Contrary to public perception, domestic violence can include emotional abuse. Additionally, domestic violence is not gender specific and can be committed by either partner.
A dysfunctional relationship may also be marred by the intentional social isolation, “gas lighting,” the use of children or loved ones as emotional leverage, or the malicious domination of finances, family resources, or healthcare.
If you are in a dangerous situation, call 911 immediately.
I am a victim of domestic violence. Can I seek protection for me and my loved ones during the divorce process?
Yes. Domestic Violence Protection Orders (DVPO) are issued by the court to protect a petitioner and/or child, depending on the nature and circumstances of the facts involved in your case. Orders can restrain the abuser from certain actions, locations, or individuals, and will subject the defendant to arrest should the order be violated.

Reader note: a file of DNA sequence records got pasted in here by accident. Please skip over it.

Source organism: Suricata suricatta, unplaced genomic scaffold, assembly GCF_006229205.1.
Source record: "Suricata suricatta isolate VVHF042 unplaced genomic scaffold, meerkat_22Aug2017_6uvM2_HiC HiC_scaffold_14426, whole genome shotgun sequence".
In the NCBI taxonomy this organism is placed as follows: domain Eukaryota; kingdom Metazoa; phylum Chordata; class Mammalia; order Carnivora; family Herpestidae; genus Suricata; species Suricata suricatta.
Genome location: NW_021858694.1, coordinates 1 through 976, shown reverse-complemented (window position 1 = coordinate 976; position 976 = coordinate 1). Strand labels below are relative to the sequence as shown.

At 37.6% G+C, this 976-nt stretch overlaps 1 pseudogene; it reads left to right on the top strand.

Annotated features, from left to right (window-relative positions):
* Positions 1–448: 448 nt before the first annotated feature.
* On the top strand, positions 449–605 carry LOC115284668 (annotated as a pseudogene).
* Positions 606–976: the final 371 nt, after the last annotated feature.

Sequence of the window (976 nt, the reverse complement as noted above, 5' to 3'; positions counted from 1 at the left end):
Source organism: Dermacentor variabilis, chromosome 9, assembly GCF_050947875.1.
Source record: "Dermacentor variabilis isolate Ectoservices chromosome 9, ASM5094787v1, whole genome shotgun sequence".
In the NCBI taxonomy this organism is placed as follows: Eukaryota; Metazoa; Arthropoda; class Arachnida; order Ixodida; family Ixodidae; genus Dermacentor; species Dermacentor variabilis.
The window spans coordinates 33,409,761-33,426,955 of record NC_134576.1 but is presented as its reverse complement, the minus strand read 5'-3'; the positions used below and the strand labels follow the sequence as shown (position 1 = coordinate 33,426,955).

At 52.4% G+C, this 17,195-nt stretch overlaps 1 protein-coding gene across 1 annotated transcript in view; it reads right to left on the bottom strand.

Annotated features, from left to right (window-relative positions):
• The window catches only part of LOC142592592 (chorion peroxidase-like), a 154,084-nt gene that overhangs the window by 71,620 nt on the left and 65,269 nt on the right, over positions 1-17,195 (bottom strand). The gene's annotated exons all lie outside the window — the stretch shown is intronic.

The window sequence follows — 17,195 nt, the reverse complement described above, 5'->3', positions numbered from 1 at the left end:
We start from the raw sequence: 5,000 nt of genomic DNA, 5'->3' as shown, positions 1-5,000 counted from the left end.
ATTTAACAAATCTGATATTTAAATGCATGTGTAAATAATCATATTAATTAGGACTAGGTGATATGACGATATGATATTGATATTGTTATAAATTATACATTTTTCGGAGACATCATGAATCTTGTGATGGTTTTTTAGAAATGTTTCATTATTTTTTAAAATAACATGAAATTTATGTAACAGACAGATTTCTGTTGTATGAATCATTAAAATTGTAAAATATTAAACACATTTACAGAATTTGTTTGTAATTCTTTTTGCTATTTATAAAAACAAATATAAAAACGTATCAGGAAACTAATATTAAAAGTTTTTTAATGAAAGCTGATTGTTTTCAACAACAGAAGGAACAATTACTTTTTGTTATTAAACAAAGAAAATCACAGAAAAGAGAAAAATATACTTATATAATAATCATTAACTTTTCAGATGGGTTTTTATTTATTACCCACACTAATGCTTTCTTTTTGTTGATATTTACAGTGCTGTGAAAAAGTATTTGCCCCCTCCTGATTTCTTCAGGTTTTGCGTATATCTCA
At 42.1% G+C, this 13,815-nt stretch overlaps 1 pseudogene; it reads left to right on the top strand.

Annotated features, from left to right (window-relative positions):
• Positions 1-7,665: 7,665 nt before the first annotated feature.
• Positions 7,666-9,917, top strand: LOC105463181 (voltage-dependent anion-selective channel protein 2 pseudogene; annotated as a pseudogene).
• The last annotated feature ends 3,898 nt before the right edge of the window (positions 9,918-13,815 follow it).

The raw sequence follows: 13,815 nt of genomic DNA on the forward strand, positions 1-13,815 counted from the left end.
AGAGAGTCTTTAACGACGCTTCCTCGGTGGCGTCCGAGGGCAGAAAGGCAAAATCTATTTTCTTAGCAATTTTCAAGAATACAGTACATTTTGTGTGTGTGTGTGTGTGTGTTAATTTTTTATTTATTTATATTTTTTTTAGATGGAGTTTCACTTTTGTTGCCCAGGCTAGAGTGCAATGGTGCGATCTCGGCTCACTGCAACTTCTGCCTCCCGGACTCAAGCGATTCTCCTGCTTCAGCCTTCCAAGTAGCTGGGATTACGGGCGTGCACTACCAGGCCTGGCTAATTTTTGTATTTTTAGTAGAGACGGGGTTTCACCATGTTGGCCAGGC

Details on how this might affect your divorce will be based on a case by case basis. We strongly advise you seek experienced legal counsel to help guide your decision making when it comes to abusive situations.
How long will a Domestic Violence Protection Order (DVPO) last?
Usually a DVPO will last one year but can be extended depending on circumstances and need. If a DVPO is about to expire after running it course, one can petition to have it renewed if the safety concerns remain.
The individual facts and circumstance are critical to determining your options to protect yourself. We strongly recommend calling us for a consultation, as our office has experience dealing with domestic violence and spousal abuse.
What domestic violence resources are available?
There are a variety of resources available for survivors and perpetrators of domestic violence. Please refer to our Resources page for further information.